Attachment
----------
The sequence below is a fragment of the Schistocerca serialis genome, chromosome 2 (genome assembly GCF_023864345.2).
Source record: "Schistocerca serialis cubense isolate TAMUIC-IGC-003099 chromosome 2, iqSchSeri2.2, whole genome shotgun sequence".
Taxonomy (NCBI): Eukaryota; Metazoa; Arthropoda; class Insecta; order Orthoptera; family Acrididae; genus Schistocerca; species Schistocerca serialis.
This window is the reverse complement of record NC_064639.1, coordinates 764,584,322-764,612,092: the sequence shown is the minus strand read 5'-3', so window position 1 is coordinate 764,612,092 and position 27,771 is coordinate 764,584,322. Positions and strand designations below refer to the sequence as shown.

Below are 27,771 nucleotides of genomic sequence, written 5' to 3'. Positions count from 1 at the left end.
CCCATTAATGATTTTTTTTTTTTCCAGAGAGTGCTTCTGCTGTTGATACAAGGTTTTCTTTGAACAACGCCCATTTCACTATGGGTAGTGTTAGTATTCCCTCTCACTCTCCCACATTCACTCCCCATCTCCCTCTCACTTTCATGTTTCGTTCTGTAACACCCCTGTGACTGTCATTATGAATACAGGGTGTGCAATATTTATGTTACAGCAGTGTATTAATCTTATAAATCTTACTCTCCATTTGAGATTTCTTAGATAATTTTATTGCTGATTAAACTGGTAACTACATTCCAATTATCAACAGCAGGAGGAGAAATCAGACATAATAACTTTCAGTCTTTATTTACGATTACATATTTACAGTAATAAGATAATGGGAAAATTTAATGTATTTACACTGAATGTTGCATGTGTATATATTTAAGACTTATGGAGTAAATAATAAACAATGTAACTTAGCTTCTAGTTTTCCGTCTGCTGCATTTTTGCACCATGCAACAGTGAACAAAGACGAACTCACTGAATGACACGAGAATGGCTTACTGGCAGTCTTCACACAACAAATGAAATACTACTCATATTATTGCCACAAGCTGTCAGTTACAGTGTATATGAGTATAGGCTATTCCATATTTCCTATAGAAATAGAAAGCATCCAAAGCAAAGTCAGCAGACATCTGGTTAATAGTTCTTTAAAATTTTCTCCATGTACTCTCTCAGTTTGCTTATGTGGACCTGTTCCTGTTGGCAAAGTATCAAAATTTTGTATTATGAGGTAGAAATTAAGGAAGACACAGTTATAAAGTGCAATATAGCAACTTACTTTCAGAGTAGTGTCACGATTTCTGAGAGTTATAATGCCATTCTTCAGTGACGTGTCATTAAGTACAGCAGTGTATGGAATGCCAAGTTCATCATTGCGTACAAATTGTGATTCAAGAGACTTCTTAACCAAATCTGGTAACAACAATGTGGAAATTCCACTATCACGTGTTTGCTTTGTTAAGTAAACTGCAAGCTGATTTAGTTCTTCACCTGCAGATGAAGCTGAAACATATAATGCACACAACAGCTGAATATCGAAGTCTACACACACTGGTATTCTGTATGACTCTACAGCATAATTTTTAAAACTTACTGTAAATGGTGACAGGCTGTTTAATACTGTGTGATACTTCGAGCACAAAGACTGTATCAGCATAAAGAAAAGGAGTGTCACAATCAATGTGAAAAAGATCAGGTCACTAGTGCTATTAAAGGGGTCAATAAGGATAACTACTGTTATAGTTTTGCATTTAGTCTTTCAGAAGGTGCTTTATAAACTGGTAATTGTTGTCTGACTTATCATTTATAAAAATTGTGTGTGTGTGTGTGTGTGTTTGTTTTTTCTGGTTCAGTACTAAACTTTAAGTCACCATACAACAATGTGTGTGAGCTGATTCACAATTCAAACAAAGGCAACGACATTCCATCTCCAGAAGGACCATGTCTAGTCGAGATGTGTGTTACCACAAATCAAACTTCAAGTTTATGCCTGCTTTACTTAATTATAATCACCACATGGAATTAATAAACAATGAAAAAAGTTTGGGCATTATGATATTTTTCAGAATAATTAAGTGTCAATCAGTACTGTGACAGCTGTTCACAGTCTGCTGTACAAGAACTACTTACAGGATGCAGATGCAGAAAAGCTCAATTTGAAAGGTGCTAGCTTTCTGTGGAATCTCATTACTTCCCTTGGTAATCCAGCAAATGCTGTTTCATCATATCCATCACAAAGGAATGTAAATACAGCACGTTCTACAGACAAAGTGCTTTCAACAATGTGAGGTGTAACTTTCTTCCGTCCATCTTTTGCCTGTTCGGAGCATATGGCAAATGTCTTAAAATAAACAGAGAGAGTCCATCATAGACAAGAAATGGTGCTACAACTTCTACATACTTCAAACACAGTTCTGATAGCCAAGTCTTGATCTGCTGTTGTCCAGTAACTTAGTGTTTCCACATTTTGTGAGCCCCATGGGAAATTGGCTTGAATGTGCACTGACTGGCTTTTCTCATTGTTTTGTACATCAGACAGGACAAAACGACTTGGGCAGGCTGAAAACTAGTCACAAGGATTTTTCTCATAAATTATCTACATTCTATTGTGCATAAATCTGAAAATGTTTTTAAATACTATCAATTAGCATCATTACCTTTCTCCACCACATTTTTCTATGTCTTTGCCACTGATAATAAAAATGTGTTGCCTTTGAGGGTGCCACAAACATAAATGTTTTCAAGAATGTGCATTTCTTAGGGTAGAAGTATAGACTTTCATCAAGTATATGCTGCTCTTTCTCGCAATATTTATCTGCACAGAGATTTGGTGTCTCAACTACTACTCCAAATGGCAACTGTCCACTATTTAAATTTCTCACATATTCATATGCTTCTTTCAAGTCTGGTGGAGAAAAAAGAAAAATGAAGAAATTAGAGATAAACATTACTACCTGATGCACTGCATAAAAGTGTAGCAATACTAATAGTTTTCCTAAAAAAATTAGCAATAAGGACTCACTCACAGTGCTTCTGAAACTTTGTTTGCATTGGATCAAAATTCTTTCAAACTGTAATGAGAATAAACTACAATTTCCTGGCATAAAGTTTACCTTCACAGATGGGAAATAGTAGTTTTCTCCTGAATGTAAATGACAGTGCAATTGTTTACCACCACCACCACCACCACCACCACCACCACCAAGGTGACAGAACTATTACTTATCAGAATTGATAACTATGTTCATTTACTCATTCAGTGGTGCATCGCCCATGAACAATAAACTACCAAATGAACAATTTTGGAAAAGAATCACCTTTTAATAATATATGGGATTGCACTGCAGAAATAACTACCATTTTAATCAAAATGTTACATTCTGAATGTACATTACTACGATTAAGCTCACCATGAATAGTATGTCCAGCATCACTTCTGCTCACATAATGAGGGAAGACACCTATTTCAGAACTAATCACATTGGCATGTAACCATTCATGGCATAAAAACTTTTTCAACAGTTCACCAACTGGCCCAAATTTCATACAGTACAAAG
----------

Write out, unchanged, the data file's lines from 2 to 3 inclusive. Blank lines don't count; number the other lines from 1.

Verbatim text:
Source record: "Schistocerca serialis cubense isolate TAMUIC-IGC-003099 chromosome 2, iqSchSeri2.2, whole genome shotgun sequence".
Taxonomy (NCBI): Eukaryota; Metazoa; Arthropoda; class Insecta; order Orthoptera; family Acrididae; genus Schistocerca; species Schistocerca serialis.